Bonds occupy a unique space in the investment world. Although they have a great deal to offer any portfolio, many investors have only a passing awareness of them.
Learning what bonds are, how they work and how they can be used to balance your financial portfolio can put you ahead of the financial curve.
At their core, bonds are loans that investors provide to an entity seeking capital. The entity may be a federal, state or local government body, a corporation or any other legally recognized body. Like other loans, bonds involve a fixed time period in which the borrower must repay the loan with interest. Interest rates may be fixed over the life of the bond or they can be variable.
When a corporation or government wants to borrow money, it issues bonds. Independent investors purchase those bonds, providing the money that the issuer is seeking. In return, the issuer agrees to repay the bond in a certain amount of time at an agreed upon interest level. Understanding that dynamic is the first step to successfully investing in bonds.
The next step in learning about how bonds work and how they can be used to improve a financial portfolio is to review some key terms. Some of these terms may be familiar to investors who have experience with other types of investments. Others are specific to the bond market.
There are numerous ways to classify bonds. First, bonds may be classified by the type of entity that issued them. For example, corporate bonds are bonds issued by independent corporations. Municipal bonds are bonds issued by government entities at the state or local levels. Bonds issued by the United States federal government are referred to as Treasury bonds or Treasuries. Generally, the term Treasury bond is used to reference federally-issued bonds that take 10 or more years to mature. Treasury bonds that mature in more than one year but less than 10 years are commonly called Treasury notes. Treasury bonds that mature in less than a single year are typically called bills.
Bonds may also be described by the terms under which they are issued. For example, a zero-coupon bond does not pay out regular interest payments to bond holders. Instead, these bonds are sold at a price below face value. Bond holders receive nothing until the bond matures, at which time they receive the full face value of the bond. For example, an investor might buy a zero-coupon bond for $10,000. He or she receives no interest payments over time. However, when the bond matures, the investor receives a single, lump-sum payment for $25,000, which represents both the face value and accrued interest of the bond.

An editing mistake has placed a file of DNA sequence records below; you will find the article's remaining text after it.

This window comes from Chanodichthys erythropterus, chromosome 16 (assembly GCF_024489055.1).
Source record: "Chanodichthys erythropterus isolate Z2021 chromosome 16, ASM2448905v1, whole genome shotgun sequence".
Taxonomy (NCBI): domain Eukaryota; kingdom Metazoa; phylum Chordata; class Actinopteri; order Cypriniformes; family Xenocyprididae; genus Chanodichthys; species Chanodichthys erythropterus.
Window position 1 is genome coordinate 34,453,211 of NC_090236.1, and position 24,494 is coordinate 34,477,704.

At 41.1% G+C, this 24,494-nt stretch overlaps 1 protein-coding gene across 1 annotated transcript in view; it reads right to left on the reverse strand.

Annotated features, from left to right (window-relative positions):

Additionally, bonds may be classified by the features or options they contain. Convertible bonds are an example of this. Convertible bonds contain an embedded option that allows the bond holder to convert his or her investment into stock at any time during the life of the bond, if desired. The most common type of bond classified this way is a bullet bond. Bullet bonds are bonds that intentionally do not contain any options or features.
In some cases, investors may buy bonds directly from the issuer. In these cases, the terms, costs and returns on those bonds will be fairly straightforward. For example, an investor might purchase a fixed-rate bond with a principle of $1,000 and an interest rate of five percent. If the bond has an annual coupon date, the investor can expect to receive $50, or 5 percent of $1,000 principle, each year over the life of the bond.
Investors who do not purchase bonds directly from the issuers may buy existing bonds from other investors via an exchange. The cost and ultimate values of bonds purchased in an exchange will fluctuate with market conditions. Key influencers of bond prices include interest rates, the issuers’ credit ratings and the duration of the bond.
Bonds with fixed interest rates become more desirable when market interest rates fall below the bond’s rate of return. They become less desirable when market rates rise above the bond’s rate of return. For example, a bond with a 10 percent interest rate will be highly desirable to other investors when the market interest rate sits at a lower amount like seven or eight percent. As a result, investors are often willing to pay more than the face value of the bond to acquire it. When market interest rates rise above a bond’s interest rate, however, the selling price of that bond will drop. Using the same example as above, if the market interest rate were to rise to 12 percent, the $1,000 face value bond might only sell for $900.
Bonds issued and due to be repaid by companies with strong credit ratings regularly command higher levels of demand than those issued by companies with poor credit ratings. This is because the lower a company’s credit rating, the higher the risk that it will be unable to repay the bond at its face value when it reaches maturity. The increased risk leads to these bonds typically being sold and purchased at prices well below face value.
The duration of the bond, or the time remaining before it reaches maturity, is considered a key influencer of bond value, as well. The longer a bond has before it matures, the more insulated it is from immediate market fluctuations. This makes longer-term bonds relatively stable and reliable investments, and therefore attractive to investors looking to balance the risk of their portfolios.